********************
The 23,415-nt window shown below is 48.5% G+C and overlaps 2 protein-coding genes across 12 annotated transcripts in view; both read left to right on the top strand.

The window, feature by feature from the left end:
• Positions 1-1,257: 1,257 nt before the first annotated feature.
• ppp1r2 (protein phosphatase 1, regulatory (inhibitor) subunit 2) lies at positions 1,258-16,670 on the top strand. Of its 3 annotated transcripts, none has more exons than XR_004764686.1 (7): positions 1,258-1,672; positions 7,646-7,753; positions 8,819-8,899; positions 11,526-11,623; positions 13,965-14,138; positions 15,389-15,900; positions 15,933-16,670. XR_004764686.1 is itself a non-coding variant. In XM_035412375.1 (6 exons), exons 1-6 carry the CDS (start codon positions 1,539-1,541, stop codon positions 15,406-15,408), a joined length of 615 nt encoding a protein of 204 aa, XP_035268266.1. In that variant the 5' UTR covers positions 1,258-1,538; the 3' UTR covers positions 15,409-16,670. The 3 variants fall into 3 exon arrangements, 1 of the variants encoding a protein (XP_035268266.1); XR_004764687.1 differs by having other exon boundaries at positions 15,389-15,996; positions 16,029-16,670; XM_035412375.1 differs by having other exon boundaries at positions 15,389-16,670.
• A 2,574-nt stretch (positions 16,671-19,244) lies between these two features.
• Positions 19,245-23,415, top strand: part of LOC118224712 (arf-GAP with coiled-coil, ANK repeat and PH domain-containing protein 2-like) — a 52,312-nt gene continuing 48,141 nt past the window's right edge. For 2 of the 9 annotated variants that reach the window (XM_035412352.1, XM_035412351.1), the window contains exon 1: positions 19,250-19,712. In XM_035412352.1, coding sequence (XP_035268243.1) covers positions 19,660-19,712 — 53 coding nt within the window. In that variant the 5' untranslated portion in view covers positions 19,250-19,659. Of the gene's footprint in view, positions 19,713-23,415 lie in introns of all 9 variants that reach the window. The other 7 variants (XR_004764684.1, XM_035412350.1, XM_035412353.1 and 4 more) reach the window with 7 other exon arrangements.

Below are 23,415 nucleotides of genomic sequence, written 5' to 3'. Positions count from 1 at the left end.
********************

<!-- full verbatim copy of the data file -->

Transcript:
The 23,415-nt window shown below is 48.5% G+C and overlaps 2 protein-coding genes across 12 annotated transcripts in view; both read left to right on the top strand.

The window, feature by feature from the left end:
• Positions 1-1,257: 1,257 nt before the first annotated feature.
• ppp1r2 (protein phosphatase 1, regulatory (inhibitor) subunit 2) lies at positions 1,258-16,670 on the top strand. Of its 3 annotated transcripts, none has more exons than XR_004764686.1 (7): positions 1,258-1,672; positions 7,646-7,753; positions 8,819-8,899; positions 11,526-11,623; positions 13,965-14,138; positions 15,389-15,900; positions 15,933-16,670. XR_004764686.1 is itself a non-coding variant. In XM_035412375.1 (6 exons), exons 1-6 carry the CDS (start codon positions 1,539-1,541, stop codon positions 15,406-15,408), a joined length of 615 nt encoding a protein of 204 aa, XP_035268266.1. In that variant the 5' UTR covers positions 1,258-1,538; the 3' UTR covers positions 15,409-16,670. The 3 variants fall into 3 exon arrangements, 1 of the variants encoding a protein (XP_035268266.1); XR_004764687.1 differs by having other exon boundaries at positions 15,389-15,996; positions 16,029-16,670; XM_035412375.1 differs by having other exon boundaries at positions 15,389-16,670.
• A 2,574-nt stretch (positions 16,671-19,244) lies between these two features.
• Positions 19,245-23,415, top strand: part of LOC118224712 (arf-GAP with coiled-coil, ANK repeat and PH domain-containing protein 2-like) — a 52,312-nt gene continuing 48,141 nt past the window's right edge. For 2 of the 9 annotated variants that reach the window (XM_035412352.1, XM_035412351.1), the window contains exon 1: positions 19,250-19,712. In XM_035412352.1, coding sequence (XP_035268243.1) covers positions 19,660-19,712 — 53 coding nt within the window. In that variant the 5' untranslated portion in view covers positions 19,250-19,659. Of the gene's footprint in view, positions 19,713-23,415 lie in introns of all 9 variants that reach the window. The other 7 variants (XR_004764684.1, XM_035412350.1, XM_035412353.1 and 4 more) reach the window with 7 other exon arrangements.

Below are 23,415 nucleotides of genomic sequence, written 5' to 3'. Positions count from 1 at the left end.